Most models surveyed predict that sea surface temperatures in the east-central tropical Pacific Ocean will return to neutral (between 0.5 degrees Celsius below average and 0.5 degrees above average) within the coming two months (March or April). A small number of models predict a continuation of La Niña conditions through the second quarter of 2018. For the second half of 2018, many models predict neutral ENSO conditions, while some predict a warming to weak El Niño levels beginning in the third or fourth quarter. However, uncertainty about the ENSO condition beyond the second quarter is significant, as forecasts whose lead time passes through the March-June period are known to have relatively lower confidence than forecasts not traversing that difficult period. Based on the model predictions and expert assessment, the chance of a return to neutral conditions by the end of the second quarter of 2018 is about 75-80%, while the chance of La Niña continuing into the third quarter is about 20-25%. During the second half of the year, while the probability for the development of El Niño is slightly greater than climatological probability, continuation of neutral conditions is considered to be the most likely scenario into late 2018.
It is important to note that El Niño and La Niña are not the only factors that drive global climate patterns, and that the strength of ENSO does not automatically correspond to the strength of its effects. At the regional level, seasonal outlooks need to assess the relative effects of both the El Niño/Southern Oscillation state and other locally relevant climate drivers. For example, sea surface temperatures of the Indian Ocean, the southeastern Pacific Ocean and the Tropical Atlantic Ocean are also known to influence the climate in the adjacent land areas. Regionally and locally applicable information is available via regional and national seasonal climate outlooks, such as those produced by WMO Regional Climate Centres, Regional Climate Outlook Forums and National Meteorological and Hydrological Services.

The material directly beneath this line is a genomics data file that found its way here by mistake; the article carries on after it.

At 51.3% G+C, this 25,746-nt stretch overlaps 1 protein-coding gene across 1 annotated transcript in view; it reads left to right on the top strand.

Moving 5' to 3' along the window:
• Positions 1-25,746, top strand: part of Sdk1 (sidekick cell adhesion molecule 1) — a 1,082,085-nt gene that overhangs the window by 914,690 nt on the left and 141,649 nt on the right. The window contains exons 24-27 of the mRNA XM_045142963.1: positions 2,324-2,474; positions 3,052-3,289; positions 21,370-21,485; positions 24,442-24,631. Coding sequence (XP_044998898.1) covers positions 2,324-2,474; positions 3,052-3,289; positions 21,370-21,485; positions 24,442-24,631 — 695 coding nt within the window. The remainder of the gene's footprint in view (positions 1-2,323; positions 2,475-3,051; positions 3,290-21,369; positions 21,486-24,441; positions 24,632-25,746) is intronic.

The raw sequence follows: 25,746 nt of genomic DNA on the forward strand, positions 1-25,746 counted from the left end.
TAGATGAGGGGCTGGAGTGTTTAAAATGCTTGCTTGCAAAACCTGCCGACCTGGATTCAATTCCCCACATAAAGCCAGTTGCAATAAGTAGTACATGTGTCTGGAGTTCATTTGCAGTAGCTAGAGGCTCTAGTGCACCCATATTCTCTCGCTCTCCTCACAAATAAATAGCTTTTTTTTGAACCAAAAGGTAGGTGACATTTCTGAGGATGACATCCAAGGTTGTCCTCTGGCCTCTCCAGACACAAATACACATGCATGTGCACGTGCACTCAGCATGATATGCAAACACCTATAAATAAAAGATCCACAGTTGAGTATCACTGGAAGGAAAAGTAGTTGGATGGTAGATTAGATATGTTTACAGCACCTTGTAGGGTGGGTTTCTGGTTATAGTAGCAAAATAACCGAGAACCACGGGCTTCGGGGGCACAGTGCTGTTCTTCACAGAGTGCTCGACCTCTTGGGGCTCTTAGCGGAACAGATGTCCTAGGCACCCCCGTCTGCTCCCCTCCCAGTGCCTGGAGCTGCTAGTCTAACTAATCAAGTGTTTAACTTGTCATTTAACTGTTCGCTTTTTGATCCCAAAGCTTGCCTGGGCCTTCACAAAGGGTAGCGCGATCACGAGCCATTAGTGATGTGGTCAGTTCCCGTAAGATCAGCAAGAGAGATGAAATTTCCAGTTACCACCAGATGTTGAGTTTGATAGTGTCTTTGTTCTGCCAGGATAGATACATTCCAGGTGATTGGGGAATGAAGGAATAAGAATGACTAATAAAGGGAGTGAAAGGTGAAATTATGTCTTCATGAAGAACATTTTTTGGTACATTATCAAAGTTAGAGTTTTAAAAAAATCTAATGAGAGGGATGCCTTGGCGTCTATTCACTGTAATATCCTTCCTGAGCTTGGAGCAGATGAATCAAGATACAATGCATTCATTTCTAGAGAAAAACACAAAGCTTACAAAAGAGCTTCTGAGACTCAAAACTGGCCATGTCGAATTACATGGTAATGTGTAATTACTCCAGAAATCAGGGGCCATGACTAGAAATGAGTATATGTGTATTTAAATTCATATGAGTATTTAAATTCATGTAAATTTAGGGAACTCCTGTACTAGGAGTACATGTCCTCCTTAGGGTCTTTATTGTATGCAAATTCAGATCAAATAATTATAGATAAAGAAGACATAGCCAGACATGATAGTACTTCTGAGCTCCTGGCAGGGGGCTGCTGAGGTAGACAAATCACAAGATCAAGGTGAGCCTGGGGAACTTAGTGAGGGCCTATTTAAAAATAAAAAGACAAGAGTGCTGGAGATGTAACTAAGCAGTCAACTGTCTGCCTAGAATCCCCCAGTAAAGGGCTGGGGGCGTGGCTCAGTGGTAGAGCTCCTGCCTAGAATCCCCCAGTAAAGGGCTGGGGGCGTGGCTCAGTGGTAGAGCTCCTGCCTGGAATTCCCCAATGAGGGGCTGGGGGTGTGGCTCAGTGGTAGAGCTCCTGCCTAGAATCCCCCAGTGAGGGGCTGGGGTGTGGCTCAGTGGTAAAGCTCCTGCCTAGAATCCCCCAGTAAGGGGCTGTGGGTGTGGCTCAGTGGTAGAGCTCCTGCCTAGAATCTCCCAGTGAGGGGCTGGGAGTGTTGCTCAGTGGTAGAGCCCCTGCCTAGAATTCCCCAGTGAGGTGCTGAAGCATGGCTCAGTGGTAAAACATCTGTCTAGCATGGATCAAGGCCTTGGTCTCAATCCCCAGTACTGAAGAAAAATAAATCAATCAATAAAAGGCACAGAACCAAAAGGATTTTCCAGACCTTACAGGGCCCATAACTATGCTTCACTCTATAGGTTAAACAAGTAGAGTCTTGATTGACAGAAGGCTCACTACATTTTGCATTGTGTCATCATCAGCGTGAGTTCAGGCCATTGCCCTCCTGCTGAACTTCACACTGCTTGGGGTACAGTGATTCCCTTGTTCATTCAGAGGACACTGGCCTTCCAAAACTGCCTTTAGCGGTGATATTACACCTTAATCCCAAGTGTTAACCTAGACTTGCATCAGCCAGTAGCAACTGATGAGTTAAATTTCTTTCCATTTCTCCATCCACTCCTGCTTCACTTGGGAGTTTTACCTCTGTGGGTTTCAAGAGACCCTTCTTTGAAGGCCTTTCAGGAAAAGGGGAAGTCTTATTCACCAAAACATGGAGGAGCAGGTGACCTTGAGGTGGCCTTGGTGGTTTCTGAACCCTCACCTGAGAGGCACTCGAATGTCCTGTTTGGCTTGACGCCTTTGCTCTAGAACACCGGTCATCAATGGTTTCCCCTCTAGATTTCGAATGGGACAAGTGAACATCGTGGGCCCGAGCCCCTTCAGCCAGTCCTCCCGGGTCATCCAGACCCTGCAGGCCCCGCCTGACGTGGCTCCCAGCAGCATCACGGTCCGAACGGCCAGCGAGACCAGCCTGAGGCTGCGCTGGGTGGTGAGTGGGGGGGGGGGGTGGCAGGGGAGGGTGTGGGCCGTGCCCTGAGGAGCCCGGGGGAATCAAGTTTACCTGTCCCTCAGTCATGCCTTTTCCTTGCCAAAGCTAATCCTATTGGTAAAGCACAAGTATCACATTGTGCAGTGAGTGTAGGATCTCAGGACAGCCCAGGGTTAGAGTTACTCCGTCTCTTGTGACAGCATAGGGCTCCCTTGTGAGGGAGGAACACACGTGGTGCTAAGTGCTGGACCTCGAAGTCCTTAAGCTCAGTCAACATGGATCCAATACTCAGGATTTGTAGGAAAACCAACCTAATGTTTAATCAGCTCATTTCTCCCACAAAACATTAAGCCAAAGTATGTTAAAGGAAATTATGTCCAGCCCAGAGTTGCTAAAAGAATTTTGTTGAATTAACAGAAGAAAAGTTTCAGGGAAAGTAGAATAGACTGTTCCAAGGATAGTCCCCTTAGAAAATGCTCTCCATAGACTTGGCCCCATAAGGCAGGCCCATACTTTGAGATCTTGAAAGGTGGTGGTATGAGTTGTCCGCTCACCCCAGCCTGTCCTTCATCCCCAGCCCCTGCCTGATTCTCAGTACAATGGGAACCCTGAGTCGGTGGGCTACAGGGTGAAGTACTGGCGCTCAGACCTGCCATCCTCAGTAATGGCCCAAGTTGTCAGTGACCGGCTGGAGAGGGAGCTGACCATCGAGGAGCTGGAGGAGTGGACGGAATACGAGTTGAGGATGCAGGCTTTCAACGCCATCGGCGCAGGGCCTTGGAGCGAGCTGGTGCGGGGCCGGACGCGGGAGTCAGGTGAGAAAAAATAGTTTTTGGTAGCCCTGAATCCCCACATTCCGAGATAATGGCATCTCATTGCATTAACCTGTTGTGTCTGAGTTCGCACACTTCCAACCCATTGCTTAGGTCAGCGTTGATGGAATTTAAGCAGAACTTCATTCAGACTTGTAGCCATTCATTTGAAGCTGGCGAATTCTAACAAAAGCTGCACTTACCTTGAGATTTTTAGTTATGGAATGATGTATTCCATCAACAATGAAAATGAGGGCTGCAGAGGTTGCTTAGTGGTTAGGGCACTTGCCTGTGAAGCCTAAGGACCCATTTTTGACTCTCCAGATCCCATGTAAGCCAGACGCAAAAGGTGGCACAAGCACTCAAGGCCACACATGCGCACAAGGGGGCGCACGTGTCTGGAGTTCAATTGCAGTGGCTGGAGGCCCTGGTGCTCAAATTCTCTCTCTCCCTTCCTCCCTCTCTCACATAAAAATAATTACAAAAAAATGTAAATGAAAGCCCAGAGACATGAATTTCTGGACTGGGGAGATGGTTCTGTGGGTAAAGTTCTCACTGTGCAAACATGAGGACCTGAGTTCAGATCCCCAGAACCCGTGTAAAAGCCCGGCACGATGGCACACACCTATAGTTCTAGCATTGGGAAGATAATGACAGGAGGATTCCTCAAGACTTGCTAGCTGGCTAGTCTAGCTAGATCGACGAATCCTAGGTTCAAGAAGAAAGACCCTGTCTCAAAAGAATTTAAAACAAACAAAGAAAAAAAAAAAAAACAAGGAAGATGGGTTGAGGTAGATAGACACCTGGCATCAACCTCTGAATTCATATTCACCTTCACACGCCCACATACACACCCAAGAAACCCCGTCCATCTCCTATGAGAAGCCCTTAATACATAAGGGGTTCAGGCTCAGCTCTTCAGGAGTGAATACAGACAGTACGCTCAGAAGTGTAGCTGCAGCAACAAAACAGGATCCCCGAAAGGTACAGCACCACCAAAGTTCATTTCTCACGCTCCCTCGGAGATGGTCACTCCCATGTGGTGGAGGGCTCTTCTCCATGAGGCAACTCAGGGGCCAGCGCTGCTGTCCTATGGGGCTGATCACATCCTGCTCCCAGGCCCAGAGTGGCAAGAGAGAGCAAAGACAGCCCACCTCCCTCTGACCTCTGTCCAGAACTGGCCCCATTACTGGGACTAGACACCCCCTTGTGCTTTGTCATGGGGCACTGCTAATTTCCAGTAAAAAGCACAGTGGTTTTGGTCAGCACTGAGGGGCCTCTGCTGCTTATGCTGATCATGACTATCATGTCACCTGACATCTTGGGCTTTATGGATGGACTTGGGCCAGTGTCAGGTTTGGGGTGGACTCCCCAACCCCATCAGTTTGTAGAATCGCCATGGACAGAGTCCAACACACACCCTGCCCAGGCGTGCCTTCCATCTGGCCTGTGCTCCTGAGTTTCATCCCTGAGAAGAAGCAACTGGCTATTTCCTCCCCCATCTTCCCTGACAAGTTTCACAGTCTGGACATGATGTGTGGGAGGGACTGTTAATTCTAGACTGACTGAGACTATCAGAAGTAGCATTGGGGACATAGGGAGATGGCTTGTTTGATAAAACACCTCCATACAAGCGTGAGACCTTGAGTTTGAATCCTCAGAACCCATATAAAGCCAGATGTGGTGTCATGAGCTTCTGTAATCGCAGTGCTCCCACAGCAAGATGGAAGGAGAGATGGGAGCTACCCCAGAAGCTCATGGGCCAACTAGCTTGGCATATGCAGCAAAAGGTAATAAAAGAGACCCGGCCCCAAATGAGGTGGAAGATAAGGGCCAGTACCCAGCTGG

La Niña conditions that developed in late 2017 have continued into the first quarter of 2018, although during February many key atmospheric patterns have weakened to neutral levels and the sub-surface sea temperature has also returned to neutral; Model predictions and expert opinion indicate that La Niña conditions are 75-80% likely to return to neutral during the second quarter of 2018; For the second half of 2018, some models predict the development of a weak El Niño, but considering that the predicted probabilities of El Niño are only marginally higher than climatological probability and that long-lead forecasts made at this time of the year are typically very uncertain, continuation of neutral conditions is a more likely scenario. The state of ENSO will continue to be carefully monitored. More detailed interpretations of regional climate variability will be generated routinely by the climate forecasting community over the coming months and will be made available through National Meteorological and Hydrological Services.